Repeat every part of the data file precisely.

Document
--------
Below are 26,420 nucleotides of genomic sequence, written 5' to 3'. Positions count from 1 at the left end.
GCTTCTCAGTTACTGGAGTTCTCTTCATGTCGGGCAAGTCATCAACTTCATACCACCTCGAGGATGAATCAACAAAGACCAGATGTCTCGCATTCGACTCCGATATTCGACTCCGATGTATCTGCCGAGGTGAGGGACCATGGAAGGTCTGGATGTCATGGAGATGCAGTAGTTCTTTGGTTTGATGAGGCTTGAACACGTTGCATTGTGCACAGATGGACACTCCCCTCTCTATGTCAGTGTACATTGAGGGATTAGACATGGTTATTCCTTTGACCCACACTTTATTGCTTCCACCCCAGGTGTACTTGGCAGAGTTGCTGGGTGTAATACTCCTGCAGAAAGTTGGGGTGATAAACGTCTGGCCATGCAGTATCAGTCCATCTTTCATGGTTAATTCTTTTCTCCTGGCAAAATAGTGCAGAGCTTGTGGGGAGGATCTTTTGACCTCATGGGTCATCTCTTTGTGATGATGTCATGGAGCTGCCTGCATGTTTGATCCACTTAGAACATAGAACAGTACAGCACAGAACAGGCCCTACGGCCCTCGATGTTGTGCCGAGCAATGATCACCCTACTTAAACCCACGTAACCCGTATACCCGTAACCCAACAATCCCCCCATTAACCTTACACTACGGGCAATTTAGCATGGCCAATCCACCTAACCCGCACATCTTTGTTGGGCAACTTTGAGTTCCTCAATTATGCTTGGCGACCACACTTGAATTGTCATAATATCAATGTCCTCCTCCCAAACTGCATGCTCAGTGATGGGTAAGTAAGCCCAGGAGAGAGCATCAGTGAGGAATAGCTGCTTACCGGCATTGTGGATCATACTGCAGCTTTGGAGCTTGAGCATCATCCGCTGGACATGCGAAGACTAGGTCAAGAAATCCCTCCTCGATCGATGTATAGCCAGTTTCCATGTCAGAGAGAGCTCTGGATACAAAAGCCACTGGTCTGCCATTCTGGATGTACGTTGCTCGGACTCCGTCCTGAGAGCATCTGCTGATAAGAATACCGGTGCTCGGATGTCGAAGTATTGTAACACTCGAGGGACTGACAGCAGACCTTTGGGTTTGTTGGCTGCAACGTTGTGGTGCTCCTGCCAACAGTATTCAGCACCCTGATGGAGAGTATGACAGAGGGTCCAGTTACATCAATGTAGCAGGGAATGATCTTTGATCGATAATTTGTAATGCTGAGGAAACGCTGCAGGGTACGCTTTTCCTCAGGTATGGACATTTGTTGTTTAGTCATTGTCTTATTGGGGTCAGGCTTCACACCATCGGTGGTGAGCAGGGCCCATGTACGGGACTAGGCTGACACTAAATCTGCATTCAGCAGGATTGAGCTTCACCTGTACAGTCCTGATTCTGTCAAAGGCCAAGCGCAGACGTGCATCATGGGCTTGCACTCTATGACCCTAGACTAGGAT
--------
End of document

Below are 26,420 nucleotides of genomic sequence, written 5' to 3'. Positions count from 1 at the left end.
GCTTCTCAGTTACTGGAGTTCTCTTCATGTCGGGCAAGTCATCAACTTCATACCACCTCGAGGATGAATCAACAAAGACCAGATGTCTCGCATTCGACTCCGATATTCGACTCCGATGTATCTGCCGAGGTGAGGGACCATGGAAGGTCTGGATGTCATGGAGATGCAGTAGTTCTTTGGTTTGATGAGGCTTGAACACGTTGCATTGTGCACAGATGGACACTCCCCTCTCTATGTCAGTGTACATTGAGGGATTAGACATGGTTATTCCTTTGACCCACACTTTATTGCTTCCACCCCAGGTGTACTTGGCAGAGTTGCTGGGTGTAATACTCCTGCAGAAAGTTGGGGTGATAAACGTCTGGCCATGCAGTATCAGTCCATCTTTCATGGTTAATTCTTTTCTCCTGGCAAAATAGTGCAGAGCTTGTGGGGAGGATCTTTTGACCTCATGGGTCATCTCTTTGTGATGATGTCATGGAGCTGCCTGCATGTTTGATCCACTTAGAACATAGAACAGTACAGCACAGAACAGGCCCTACGGCCCTCGATGTTGTGCCGAGCAATGATCACCCTACTTAAACCCACGTAACCCGTATACCCGTAACCCAACAATCCCCCCATTAACCTTACACTACGGGCAATTTAGCATGGCCAATCCACCTAACCCGCACATCTTTGTTGGGCAACTTTGAGTTCCTCAATTATGCTTGGCGACCACACTTGAATTGTCATAATATCAATGTCCTCCTCCCAAACTGCATGCTCAGTGATGGGTAAGTAAGCCCAGGAGAGAGCATCAGTGAGGAATAGCTGCTTACCGGCATTGTGGATCATACTGCAGCTTTGGAGCTTGAGCATCATCCGCTGGACATGCGAAGACTAGGTCAAGAAATCCCTCCTCGATCGATGTATAGCCAGTTTCCATGTCAGAGAGAGCTCTGGATACAAAAGCCACTGGTCTGCCATTCTGGATGTACGTTGCTCGGACTCCGTCCTGAGAGCATCTGCTGATAAGAATACCGGTGCTCGGATGTCGAAGTATTGTAACACTCGAGGGACTGACAGCAGACCTTTGGGTTTGTTGGCTGCAACGTTGTGGTGCTCCTGCCAACAGTATTCAGCACCCTGATGGAGAGTATGACAGAGGGTCCAGTTACATCAATGTAGCAGGGAATGATCTTTGATCGATAATTTGTAATGCTGAGGAAACGCTGCAGGGTACGCTTTTCCTCAGGTATGGACATTTGTTGTTTAGTCATTGTCTTATTGGGGTCAGGCTTCACACCATCGGTGGTGAGCAGGGCCCATGTACGGGACTAGGCTGACACTAAATCTGCATTCAGCAGGATTGAGCTTCACCTGTACAGTCCTGATTCTGTCAAAGGCCAAGCGCAGACGTGCATCATGGGCTTGCACTCTATGACCCTAGACTAGGAT